J: Maine is “the number one exporter of blueberries” and “produces 25% of all lowbush blueberries in North America,” according to Wikipedia. From personal experience, I can say that the area of Midcoast Maine where I grew up has a Blueberry Festival and crowns a Blueberry Queen. Blueberries are a Maine thing, and using beer to evangelize our blueberry dominance seems as good a strategy as any.
J: Oh man, I think I’ve found my favorite of the bunch. I’m predicting here, forecasting into the future, but this strikes me as a quality brown that’s tasty and easy to drink. I’m a man who loves a good brown ale – a REAL brown ale, if you will. The Bar Harbor Real is nutty and malty from start to finish, with a little sticky sweetness to let you know you’re having a good time. I reach for a brown when I’m having pub food, and I could drink bottle after bottle of this with steaks and burgers. What are your thoughts on brown ales?
T: Browns speak tradition. Truly a go-to in case some indecision sets within a group. Let the basic ingredients do the talking. Brown ales always have that classic taste. I don’t know how the Smuttynose guys do it but the Old Brown Dog stands out. No frills, no shticks, a brown just does it right. Going with “Real”, I think the Atlantic guys are letting you know exactly what to expect. This is beer. You’re fucking welcome.
J: Yeah, why is this called a “Real Ale?” Let me take a stab at that too. A lot of ales that you encounter these days? Bullshit. Gussied up swill made with subpar ingredients. You’re not drinking it for taste, know what I mean? Those ales are some fake-ass shit, all advertising and girls in bikinis and no substance. Budweiser is a sponsor of the Olympics, and this is almost enough to make me hate athletes. This ale, though, is the Real Deal Holyfield. This ale is a real friend, one that’s there for you. When you’ve had a bad day, the Bar Harbor Real Ale is going to get real with you, and talk about the stuff that matters, maybe on a porch or in front of a grill. The ABC (still love it) website touts this beer’s three different malts and two different hops. Can you taste them all? How refined is your palate? At what point is it too refined? Shouldn’t putting things in your mouth be fun?
T: Try enough caviar and inevitably you’ll pick favorites. Beer tasting gets real refined, reaching extreme through exposure and research, to the point someone can prefer what coast the hops come from. It is appreciation, and preference. I like more coffee malts than ones that taste like hazelnut. But I see what you’re getting at.. some folks get more into it than others, i.e. over 50% of the “reviews” on websites, deconstructing the beer, using acronyms and scientifically removing the concept of fun. You can see the variety of experiences, and with no context, just skeletons they add fancy words too, most credibility is lost… The way they write it, you might even think they actually don’t like beer. Let me put it like this: I can’t stand anyone who brags about their palate, food or beer or wine, with a holier-than-thou attitude. Pretending opinions align on this giant invisible scale of quality ends up either pretentious or redundant. You either like something, or you don’t. Anyone reading this will agree: people are straight-up snobs on certain topics, so have conversational tact in person, and just count on them giving their two cents to the Internet. [Hey, man. I resemble that remark. - ed.]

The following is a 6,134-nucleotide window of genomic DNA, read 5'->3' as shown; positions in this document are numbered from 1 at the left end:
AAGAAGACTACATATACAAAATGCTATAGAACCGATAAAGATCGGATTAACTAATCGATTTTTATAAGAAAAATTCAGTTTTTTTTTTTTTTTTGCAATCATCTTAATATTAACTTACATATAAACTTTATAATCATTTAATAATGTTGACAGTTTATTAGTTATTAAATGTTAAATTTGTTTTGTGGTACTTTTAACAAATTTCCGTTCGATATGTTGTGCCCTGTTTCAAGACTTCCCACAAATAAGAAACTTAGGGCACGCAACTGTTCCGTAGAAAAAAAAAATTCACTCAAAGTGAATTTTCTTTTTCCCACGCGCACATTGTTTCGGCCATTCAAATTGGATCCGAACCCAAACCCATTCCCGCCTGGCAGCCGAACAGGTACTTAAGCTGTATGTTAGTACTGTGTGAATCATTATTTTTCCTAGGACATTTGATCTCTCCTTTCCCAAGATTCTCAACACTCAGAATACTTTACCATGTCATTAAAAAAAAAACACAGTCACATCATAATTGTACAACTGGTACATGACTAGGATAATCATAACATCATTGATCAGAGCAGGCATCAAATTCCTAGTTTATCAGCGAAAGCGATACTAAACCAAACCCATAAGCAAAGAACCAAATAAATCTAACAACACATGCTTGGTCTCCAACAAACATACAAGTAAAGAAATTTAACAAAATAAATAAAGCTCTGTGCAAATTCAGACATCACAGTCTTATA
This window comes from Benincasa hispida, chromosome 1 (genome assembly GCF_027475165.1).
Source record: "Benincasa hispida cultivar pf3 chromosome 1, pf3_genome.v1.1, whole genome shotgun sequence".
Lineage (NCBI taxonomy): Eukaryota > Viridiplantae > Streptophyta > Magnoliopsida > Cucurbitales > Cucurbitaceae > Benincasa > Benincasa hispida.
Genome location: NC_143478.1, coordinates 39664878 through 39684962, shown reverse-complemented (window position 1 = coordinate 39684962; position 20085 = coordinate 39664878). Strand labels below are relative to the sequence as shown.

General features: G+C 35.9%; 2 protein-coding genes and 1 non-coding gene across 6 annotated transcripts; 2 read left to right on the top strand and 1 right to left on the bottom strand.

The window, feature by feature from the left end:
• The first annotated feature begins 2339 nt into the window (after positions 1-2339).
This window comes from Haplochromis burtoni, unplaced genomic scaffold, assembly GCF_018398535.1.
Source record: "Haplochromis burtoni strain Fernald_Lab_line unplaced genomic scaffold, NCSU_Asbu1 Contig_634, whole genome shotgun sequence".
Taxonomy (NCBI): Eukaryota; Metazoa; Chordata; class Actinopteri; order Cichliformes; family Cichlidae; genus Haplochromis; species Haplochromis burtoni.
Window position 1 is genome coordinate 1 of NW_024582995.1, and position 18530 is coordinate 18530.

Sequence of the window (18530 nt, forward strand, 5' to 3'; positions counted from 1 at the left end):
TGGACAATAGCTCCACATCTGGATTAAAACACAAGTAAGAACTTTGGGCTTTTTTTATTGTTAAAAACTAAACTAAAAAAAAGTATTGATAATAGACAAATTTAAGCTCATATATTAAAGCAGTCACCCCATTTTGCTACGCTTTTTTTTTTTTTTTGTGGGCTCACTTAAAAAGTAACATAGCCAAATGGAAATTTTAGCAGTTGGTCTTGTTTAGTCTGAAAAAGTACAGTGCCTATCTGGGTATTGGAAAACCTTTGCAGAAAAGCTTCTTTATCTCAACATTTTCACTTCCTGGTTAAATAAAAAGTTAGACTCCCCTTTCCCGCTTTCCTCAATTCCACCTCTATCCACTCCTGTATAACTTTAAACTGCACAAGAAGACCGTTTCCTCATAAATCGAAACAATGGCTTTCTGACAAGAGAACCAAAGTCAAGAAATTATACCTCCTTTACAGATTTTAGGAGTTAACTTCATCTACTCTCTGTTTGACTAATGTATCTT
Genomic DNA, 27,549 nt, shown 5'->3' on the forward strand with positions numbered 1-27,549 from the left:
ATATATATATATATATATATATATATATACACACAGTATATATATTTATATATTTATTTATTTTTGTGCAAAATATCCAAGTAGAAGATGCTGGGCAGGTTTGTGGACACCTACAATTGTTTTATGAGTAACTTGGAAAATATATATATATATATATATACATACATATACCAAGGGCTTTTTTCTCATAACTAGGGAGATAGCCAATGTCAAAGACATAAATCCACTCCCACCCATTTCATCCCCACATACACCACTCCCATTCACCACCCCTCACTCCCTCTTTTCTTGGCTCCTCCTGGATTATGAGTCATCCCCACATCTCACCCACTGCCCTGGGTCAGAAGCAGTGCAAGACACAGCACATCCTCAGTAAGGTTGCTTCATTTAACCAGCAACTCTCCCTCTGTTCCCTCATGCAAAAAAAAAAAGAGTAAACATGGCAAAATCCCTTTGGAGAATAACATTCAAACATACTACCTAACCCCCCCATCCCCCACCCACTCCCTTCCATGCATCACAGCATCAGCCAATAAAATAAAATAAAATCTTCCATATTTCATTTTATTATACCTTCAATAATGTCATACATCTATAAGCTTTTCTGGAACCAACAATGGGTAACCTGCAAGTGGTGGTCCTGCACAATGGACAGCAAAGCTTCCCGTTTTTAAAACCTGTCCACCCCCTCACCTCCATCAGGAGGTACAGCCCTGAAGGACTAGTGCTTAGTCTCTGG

J: Existentially speaking, what makes an ale “real” to you?
T: I just ranted about snobs and now you’re all “existentially speaking.” Okay, that’s fine, I’ll play ball. I prefer ale that gets historic. Served in public houses. Shared among friends. My ideal ale is something you pass to an old fellow, off your recommendation, that makes him smile with surprise. “My word,” he says, with a knowing look of common respect. He has a beard. It is salt-and-pepper. Beer should bring you back to a place. And you had a good time. Beer should bring people together. Think campfires. Exactly. Now, this beer was birthed in 1991, and it’s older than most children these days. Did you notice? Call it on its birthday? Will our kids’ kids enjoy it?
J: Can I call this beer “precocious?” This beer is very smart for its age. I think you’re underestimating the ravages of time, though – somebody born in 1991 would be 21. That’s right, there are twenty-somethings running around now who were born in the nineties, that oh-so-recent time when we were watching TGIF and drinking Orbitz. We’re getting old. Now I’m depressed. Hand me another Real Ale, will you? Things just got far too genuine for me.
J: When it comes to a summer beer, I’m looking for something bright and light. Sunshine in a glass. I like wheat beers and hefeweizens, and I’m no expert, but it seems to me like breweries like to draw from these big schools, flavor-wise, when they’re working on a summer ale. It’s like a traditional lager or pilsner, but it’s also got a bit of fruit or wheat, something sweet that makes it light and summery without making it heavier. Listen: They add something, but don’t make it heavier, is what I’m saying. Brewmasters are physics wizards. This ABC Summer Ale hits those light, summery points, with a little sweetness that reminds me of Geary’s or Shipyard’s Summer Ale. Despite the lightness I can still taste the hops… it’s a little spicy, but not as spicy as it smells. That’s not a knock, the spices just leapt at my nose like that shark going for the seagulls in that YouTube video. What do you think is special about summer seasonal beers?